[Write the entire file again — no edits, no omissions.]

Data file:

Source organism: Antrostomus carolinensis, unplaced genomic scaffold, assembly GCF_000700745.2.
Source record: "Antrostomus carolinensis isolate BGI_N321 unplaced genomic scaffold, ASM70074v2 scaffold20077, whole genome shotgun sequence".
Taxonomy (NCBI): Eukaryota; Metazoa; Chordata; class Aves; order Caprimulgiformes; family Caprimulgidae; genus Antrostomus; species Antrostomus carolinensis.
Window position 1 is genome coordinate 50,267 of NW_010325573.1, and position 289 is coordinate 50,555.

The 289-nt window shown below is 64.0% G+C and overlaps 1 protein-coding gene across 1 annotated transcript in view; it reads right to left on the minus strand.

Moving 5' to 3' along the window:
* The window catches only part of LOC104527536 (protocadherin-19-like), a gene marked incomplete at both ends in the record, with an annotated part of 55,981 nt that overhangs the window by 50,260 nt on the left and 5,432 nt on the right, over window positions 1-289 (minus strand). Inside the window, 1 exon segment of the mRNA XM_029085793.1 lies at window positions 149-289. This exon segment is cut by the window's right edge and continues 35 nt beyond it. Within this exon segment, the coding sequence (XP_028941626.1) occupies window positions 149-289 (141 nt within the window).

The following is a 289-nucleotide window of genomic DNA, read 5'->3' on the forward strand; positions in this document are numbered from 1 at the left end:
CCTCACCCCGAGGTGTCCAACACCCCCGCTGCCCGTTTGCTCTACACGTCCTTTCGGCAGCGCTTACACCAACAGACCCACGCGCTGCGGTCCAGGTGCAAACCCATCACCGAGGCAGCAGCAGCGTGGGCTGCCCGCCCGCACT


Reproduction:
Source organism: Antrostomus carolinensis, unplaced genomic scaffold, assembly GCF_000700745.2.
Source record: "Antrostomus carolinensis isolate BGI_N321 unplaced genomic scaffold, ASM70074v2 scaffold20077, whole genome shotgun sequence".
Taxonomy (NCBI): Eukaryota; Metazoa; Chordata; class Aves; order Caprimulgiformes; family Caprimulgidae; genus Antrostomus; species Antrostomus carolinensis.
Window position 1 is genome coordinate 50,267 of NW_010325573.1, and position 289 is coordinate 50,555.

The 289-nt window shown below is 64.0% G+C and overlaps 1 protein-coding gene across 1 annotated transcript in view; it reads right to left on the minus strand.

Moving 5' to 3' along the window:
* The window catches only part of LOC104527536 (protocadherin-19-like), a gene marked incomplete at both ends in the record, with an annotated part of 55,981 nt that overhangs the window by 50,260 nt on the left and 5,432 nt on the right, over window positions 1-289 (minus strand). Inside the window, 1 exon segment of the mRNA XM_029085793.1 lies at window positions 149-289. This exon segment is cut by the window's right edge and continues 35 nt beyond it. Within this exon segment, the coding sequence (XP_028941626.1) occupies window positions 149-289 (141 nt within the window).

The following is a 289-nucleotide window of genomic DNA, read 5'->3' on the forward strand; positions in this document are numbered from 1 at the left end:
CCTCACCCCGAGGTGTCCAACACCCCCGCTGCCCGTTTGCTCTACACGTCCTTTCGGCAGCGCTTACACCAACAGACCCACGCGCTGCGGTCCAGGTGCAAACCCATCACCGAGGCAGCAGCAGCGTGGGCTGCCCGCCCGCACT